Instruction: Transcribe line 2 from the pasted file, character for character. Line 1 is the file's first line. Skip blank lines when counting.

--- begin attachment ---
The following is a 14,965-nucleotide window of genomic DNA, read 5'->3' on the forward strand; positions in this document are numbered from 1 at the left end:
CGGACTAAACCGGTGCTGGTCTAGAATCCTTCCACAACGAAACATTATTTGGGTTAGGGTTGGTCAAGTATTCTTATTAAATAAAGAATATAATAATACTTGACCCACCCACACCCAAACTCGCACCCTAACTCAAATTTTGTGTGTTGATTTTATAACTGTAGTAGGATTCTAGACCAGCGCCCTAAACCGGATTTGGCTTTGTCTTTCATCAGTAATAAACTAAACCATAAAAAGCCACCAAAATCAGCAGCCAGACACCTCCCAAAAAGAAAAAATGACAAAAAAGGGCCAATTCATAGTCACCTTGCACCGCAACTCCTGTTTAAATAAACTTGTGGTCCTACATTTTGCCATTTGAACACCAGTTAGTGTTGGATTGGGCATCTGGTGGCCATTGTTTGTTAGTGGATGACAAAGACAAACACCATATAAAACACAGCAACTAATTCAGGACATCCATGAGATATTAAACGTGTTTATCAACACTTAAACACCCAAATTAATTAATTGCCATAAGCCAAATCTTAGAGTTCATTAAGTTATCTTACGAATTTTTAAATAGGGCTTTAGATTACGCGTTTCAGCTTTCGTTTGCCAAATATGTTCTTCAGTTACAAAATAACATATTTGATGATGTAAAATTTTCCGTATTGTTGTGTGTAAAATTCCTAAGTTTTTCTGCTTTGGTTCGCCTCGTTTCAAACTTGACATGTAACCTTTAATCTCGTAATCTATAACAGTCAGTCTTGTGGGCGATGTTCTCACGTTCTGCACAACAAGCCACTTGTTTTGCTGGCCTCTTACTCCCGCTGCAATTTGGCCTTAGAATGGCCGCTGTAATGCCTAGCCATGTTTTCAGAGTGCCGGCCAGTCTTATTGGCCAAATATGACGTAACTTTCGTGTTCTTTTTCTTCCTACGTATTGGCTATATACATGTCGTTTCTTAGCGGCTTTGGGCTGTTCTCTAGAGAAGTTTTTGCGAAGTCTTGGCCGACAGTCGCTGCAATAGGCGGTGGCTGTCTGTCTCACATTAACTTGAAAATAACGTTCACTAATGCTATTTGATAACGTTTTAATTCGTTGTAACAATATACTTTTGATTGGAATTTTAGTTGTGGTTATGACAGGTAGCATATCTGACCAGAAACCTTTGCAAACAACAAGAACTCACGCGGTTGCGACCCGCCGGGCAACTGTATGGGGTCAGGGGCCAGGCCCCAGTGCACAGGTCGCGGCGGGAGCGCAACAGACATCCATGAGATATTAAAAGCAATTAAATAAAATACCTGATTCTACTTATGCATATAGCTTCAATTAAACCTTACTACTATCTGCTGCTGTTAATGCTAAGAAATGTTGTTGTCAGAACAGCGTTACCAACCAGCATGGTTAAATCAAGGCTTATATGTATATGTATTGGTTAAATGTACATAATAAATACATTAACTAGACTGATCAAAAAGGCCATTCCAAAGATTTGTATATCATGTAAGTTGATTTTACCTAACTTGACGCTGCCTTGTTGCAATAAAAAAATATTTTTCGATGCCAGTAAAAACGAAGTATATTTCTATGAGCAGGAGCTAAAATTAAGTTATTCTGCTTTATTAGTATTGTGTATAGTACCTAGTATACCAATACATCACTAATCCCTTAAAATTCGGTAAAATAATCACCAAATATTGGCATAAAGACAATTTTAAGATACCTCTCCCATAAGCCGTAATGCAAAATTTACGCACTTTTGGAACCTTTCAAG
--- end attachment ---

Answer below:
CGGACTAAACCGGTGCTGGTCTAGAATCCTTCCACAACGAAACATTATTTGGGTTAGGGTTGGTCAAGTATTCTTATTAAATAAAGAATATAATAATACTTGACCCACCCACACCCAAACTCGCACCCTAACTCAAATTTTGTGTGTTGATTTTATAACTGTAGTAGGATTCTAGACCAGCGCCCTAAACCGGATTTGGCTTTGTCTTTCATCAGTAATAAACTAAACCATAAAAAGCCACCAAAATCAGCAGCCAGACACCTCCCAAAAAGAAAAAATGACAAAAAAGGGCCAATTCATAGTCACCTTGCACCGCAACTCCTGTTTAAATAAACTTGTGGTCCTACATTTTGCCATTTGAACACCAGTTAGTGTTGGATTGGGCATCTGGTGGCCATTGTTTGTTAGTGGATGACAAAGACAAACACCATATAAAACACAGCAACTAATTCAGGACATCCATGAGATATTAAACGTGTTTATCAACACTTAAACACCCAAATTAATTAATTGCCATAAGCCAAATCTTAGAGTTCATTAAGTTATCTTACGAATTTTTAAATAGGGCTTTAGATTACGCGTTTCAGCTTTCGTTTGCCAAATATGTTCTTCAGTTACAAAATAACATATTTGATGATGTAAAATTTTCCGTATTGTTGTGTGTAAAATTCCTAAGTTTTTCTGCTTTGGTTCGCCTCGTTTCAAACTTGACATGTAACCTTTAATCTCGTAATCTATAACAGTCAGTCTTGTGGGCGATGTTCTCACGTTCTGCACAACAAGCCACTTGTTTTGCTGGCCTCTTACTCCCGCTGCAATTTGGCCTTAGAATGGCCGCTGTAATGCCTAGCCATGTTTTCAGAGTGCCGGCCAGTCTTATTGGCCAAATATGACGTAACTTTCGTGTTCTTTTTCTTCCTACGTATTGGCTATATACATGTCGTTTCTTAGCGGCTTTGGGCTGTTCTCTAGAGAAGTTTTTGCGAAGTCTTGGCCGACAGTCGCTGCAATAGGCGGTGGCTGTCTGTCTCACATTAACTTGAAAATAACGTTCACTAATGCTATTTGATAACGTTTTAATTCGTTGTAACAATATACTTTTGATTGGAATTTTAGTTGTGGTTATGACAGGTAGCATATCTGACCAGAAACCTTTGCAAACAACAAGAACTCACGCGGTTGCGACCCGCCGGGCAACTGTATGGGGTCAGGGGCCAGGCCCCAGTGCACAGGTCGCGGCGGGAGCGCAACAGACATCCATGAGATATTAAAAGCAATTAAATAAAATACCTGATTCTACTTATGCATATAGCTTCAATTAAACCTTACTACTATCTGCTGCTGTTAATGCTAAGAAATGTTGTTGTCAGAACAGCGTTACCAACCAGCATGGTTAAATCAAGGCTTATATGTATATGTATTGGTTAAATGTACATAATAAATACATTAACTAGACTGATCAAAAAGGCCATTCCAAAGATTTGTATATCATGTAAGTTGATTTTACCTAACTTGACGCTGCCTTGTTGCAATAAAAAAATATTTTTCGATGCCAGTAAAAACGAAGTATATTTCTATGAGCAGGAGCTAAAATTAAGTTATTCTGCTTTATTAGTATTGTGTATAGTACCTAGTATACCAATACATCACTAATCCCTTAAAATTCGGTAAAATAATCACCAAATATTGGCATAAAGACAATTTTAAGATACCTCTCCCATAAGCCGTAATGCAAAATTTACGCACTTTTGGAACCTTTCAAG